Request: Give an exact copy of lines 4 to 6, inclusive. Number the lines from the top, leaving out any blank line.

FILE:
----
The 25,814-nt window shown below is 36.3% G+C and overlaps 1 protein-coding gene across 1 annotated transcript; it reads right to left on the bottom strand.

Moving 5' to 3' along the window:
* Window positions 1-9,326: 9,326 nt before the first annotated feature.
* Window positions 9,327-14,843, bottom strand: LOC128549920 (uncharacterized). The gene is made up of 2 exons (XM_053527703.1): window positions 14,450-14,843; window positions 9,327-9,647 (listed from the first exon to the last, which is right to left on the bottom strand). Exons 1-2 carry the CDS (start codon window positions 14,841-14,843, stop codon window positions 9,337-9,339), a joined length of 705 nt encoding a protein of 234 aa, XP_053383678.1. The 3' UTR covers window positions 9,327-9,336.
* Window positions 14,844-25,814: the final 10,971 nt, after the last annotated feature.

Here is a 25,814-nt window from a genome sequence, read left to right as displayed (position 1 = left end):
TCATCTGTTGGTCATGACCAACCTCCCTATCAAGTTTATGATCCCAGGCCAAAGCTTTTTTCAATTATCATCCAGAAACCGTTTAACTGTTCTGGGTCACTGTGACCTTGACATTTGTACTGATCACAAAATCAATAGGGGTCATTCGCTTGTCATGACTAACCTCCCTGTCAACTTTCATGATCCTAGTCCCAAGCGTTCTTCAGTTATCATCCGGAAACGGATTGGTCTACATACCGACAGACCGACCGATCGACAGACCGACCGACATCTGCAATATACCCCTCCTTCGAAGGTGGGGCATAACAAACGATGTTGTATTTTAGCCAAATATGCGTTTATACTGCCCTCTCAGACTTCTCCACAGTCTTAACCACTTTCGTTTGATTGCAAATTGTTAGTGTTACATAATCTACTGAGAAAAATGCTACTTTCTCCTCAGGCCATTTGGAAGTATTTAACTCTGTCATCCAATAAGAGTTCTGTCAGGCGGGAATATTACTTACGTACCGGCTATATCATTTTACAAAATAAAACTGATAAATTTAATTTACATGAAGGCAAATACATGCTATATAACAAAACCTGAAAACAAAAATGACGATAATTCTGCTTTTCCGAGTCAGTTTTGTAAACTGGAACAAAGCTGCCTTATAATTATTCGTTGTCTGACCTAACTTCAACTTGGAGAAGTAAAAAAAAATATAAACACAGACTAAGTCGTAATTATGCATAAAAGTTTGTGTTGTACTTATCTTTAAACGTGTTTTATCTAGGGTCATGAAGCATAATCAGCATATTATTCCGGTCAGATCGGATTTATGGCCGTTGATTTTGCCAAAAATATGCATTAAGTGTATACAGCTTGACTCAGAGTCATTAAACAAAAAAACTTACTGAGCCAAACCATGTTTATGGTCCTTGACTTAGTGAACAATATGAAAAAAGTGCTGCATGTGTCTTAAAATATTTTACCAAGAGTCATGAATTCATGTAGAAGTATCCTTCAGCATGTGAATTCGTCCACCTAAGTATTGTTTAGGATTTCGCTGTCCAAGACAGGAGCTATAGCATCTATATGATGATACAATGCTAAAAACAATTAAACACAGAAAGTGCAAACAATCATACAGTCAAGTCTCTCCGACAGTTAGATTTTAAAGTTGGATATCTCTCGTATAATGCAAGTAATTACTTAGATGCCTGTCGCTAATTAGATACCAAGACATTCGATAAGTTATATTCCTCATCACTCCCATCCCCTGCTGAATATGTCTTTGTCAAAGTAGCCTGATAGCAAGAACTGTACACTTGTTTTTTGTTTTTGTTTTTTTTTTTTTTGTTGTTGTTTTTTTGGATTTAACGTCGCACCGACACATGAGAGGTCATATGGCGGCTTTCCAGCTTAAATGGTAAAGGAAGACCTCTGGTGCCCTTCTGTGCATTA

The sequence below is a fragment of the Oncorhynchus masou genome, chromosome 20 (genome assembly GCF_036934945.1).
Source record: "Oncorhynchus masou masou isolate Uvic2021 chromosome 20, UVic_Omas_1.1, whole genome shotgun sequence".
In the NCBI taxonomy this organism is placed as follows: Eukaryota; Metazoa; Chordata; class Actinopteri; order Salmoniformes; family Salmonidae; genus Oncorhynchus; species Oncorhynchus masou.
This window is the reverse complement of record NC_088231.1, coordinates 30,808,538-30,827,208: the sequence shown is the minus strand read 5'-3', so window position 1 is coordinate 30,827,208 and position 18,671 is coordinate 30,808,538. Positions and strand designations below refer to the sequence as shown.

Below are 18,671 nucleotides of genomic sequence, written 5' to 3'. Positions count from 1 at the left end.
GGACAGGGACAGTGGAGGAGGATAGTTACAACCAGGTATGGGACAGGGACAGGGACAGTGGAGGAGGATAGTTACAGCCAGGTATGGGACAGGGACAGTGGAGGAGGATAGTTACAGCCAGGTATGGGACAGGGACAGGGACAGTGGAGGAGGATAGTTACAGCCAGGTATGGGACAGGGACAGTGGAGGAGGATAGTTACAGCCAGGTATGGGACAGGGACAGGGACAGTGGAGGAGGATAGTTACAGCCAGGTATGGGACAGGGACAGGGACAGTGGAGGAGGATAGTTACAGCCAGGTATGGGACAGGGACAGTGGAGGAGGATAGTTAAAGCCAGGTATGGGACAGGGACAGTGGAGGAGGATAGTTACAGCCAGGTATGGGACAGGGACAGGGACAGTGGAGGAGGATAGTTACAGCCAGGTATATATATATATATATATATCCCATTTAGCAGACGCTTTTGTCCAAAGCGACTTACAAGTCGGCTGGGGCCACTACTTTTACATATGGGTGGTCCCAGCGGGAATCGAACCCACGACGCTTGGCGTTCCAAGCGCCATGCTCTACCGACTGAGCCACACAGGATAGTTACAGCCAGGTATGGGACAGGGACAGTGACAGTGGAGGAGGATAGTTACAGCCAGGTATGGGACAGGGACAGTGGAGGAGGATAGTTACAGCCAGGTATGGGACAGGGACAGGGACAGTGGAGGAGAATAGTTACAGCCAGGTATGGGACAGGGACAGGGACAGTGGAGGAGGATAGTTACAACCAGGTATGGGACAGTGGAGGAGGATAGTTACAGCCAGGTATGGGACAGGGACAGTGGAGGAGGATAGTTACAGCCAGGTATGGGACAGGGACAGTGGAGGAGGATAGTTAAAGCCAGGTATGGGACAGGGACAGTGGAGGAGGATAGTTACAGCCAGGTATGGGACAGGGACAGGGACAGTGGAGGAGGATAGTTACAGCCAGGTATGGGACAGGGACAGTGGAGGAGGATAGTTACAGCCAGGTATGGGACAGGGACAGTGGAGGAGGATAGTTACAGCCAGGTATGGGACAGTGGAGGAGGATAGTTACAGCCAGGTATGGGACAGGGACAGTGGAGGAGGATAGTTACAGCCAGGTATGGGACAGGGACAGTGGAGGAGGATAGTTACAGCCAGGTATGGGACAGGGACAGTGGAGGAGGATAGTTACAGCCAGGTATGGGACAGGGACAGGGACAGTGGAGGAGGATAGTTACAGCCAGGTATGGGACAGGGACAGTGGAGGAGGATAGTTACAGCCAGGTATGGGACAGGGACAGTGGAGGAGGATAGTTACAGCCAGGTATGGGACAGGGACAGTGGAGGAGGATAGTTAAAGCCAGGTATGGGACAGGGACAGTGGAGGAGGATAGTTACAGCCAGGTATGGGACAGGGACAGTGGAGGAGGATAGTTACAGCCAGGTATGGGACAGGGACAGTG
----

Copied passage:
* Window positions 9,327-14,843, bottom strand: LOC128549920 (uncharacterized). The gene is made up of 2 exons (XM_053527703.1): window positions 14,450-14,843; window positions 9,327-9,647 (listed from the first exon to the last, which is right to left on the bottom strand). Exons 1-2 carry the CDS (start codon window positions 14,841-14,843, stop codon window positions 9,337-9,339), a joined length of 705 nt encoding a protein of 234 aa, XP_053383678.1. The 3' UTR covers window positions 9,327-9,336.
* Window positions 14,844-25,814: the final 10,971 nt, after the last annotated feature.

Here is a 25,814-nt window from a genome sequence, read left to right as displayed (position 1 = left end):